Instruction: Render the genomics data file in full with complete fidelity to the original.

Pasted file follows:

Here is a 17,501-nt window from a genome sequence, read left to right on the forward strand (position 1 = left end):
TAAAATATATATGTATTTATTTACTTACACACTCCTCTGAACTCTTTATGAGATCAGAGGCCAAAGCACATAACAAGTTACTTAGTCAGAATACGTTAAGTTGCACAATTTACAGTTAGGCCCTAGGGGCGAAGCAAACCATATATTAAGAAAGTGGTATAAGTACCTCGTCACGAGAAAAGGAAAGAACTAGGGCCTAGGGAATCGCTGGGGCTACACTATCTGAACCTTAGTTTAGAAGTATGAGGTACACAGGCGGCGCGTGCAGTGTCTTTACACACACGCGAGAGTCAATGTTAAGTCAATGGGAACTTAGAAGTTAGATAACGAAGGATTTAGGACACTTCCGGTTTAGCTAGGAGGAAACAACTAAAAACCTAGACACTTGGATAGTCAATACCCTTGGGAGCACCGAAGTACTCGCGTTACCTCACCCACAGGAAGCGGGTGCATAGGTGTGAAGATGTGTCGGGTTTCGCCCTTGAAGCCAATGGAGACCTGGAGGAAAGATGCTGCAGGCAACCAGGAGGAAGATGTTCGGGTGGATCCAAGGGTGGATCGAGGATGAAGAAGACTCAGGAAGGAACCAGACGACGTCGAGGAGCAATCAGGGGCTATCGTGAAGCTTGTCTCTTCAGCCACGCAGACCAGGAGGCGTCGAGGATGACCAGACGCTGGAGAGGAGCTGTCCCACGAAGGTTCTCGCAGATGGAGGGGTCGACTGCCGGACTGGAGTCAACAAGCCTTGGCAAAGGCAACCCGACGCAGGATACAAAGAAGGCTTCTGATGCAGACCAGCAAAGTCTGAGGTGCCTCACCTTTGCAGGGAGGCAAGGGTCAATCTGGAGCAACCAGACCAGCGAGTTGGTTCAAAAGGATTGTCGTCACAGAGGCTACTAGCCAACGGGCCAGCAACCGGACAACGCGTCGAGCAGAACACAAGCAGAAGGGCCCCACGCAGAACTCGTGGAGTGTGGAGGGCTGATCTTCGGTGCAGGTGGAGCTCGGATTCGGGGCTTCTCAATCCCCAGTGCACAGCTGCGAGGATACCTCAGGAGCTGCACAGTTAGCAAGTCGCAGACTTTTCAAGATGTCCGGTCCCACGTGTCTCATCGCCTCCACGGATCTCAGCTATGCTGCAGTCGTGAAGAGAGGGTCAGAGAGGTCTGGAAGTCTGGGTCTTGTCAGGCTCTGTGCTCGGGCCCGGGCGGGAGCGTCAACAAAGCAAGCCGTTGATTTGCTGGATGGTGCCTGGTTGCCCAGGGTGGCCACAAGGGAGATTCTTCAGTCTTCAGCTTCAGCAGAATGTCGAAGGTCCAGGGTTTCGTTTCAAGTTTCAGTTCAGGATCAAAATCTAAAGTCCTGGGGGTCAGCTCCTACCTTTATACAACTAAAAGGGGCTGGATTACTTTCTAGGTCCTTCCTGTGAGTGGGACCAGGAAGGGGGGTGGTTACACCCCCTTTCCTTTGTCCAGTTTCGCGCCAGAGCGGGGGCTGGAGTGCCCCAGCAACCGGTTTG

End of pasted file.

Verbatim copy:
Here is a 17,501-nt window from a genome sequence, read left to right on the forward strand (position 1 = left end):
TAAAATATATATGTATTTATTTACTTACACACTCCTCTGAACTCTTTATGAGATCAGAGGCCAAAGCACATAACAAGTTACTTAGTCAGAATACGTTAAGTTGCACAATTTACAGTTAGGCCCTAGGGGCGAAGCAAACCATATATTAAGAAAGTGGTATAAGTACCTCGTCACGAGAAAAGGAAAGAACTAGGGCCTAGGGAATCGCTGGGGCTACACTATCTGAACCTTAGTTTAGAAGTATGAGGTACACAGGCGGCGCGTGCAGTGTCTTTACACACACGCGAGAGTCAATGTTAAGTCAATGGGAACTTAGAAGTTAGATAACGAAGGATTTAGGACACTTCCGGTTTAGCTAGGAGGAAACAACTAAAAACCTAGACACTTGGATAGTCAATACCCTTGGGAGCACCGAAGTACTCGCGTTACCTCACCCACAGGAAGCGGGTGCATAGGTGTGAAGATGTGTCGGGTTTCGCCCTTGAAGCCAATGGAGACCTGGAGGAAAGATGCTGCAGGCAACCAGGAGGAAGATGTTCGGGTGGATCCAAGGGTGGATCGAGGATGAAGAAGACTCAGGAAGGAACCAGACGACGTCGAGGAGCAATCAGGGGCTATCGTGAAGCTTGTCTCTTCAGCCACGCAGACCAGGAGGCGTCGAGGATGACCAGACGCTGGAGAGGAGCTGTCCCACGAAGGTTCTCGCAGATGGAGGGGTCGACTGCCGGACTGGAGTCAACAAGCCTTGGCAAAGGCAACCCGACGCAGGATACAAAGAAGGCTTCTGATGCAGACCAGCAAAGTCTGAGGTGCCTCACCTTTGCAGGGAGGCAAGGGTCAATCTGGAGCAACCAGACCAGCGAGTTGGTTCAAAAGGATTGTCGTCACAGAGGCTACTAGCCAACGGGCCAGCAACCGGACAACGCGTCGAGCAGAACACAAGCAGAAGGGCCCCACGCAGAACTCGTGGAGTGTGGAGGGCTGATCTTCGGTGCAGGTGGAGCTCGGATTCGGGGCTTCTCAATCCCCAGTGCACAGCTGCGAGGATACCTCAGGAGCTGCACAGTTAGCAAGTCGCAGACTTTTCAAGATGTCCGGTCCCACGTGTCTCATCGCCTCCACGGATCTCAGCTATGCTGCAGTCGTGAAGAGAGGGTCAGAGAGGTCTGGAAGTCTGGGTCTTGTCAGGCTCTGTGCTCGGGCCCGGGCGGGAGCGTCAACAAAGCAAGCCGTTGATTTGCTGGATGGTGCCTGGTTGCCCAGGGTGGCCACAAGGGAGATTCTTCAGTCTTCAGCTTCAGCAGAATGTCGAAGGTCCAGGGTTTCGTTTCAAGTTTCAGTTCAGGATCAAAATCTAAAGTCCTGGGGGTCAGCTCCTACCTTTATACAACTAAAAGGGGCTGGATTACTTTCTAGGTCCTTCCTGTGAGTGGGACCAGGAAGGGGGGTGGTTACACCCCCTTTCCTTTGTCCAGTTTCGCGCCAGAGCGGGGGCTGGAGTGCCCCAGCAACCGGTTTG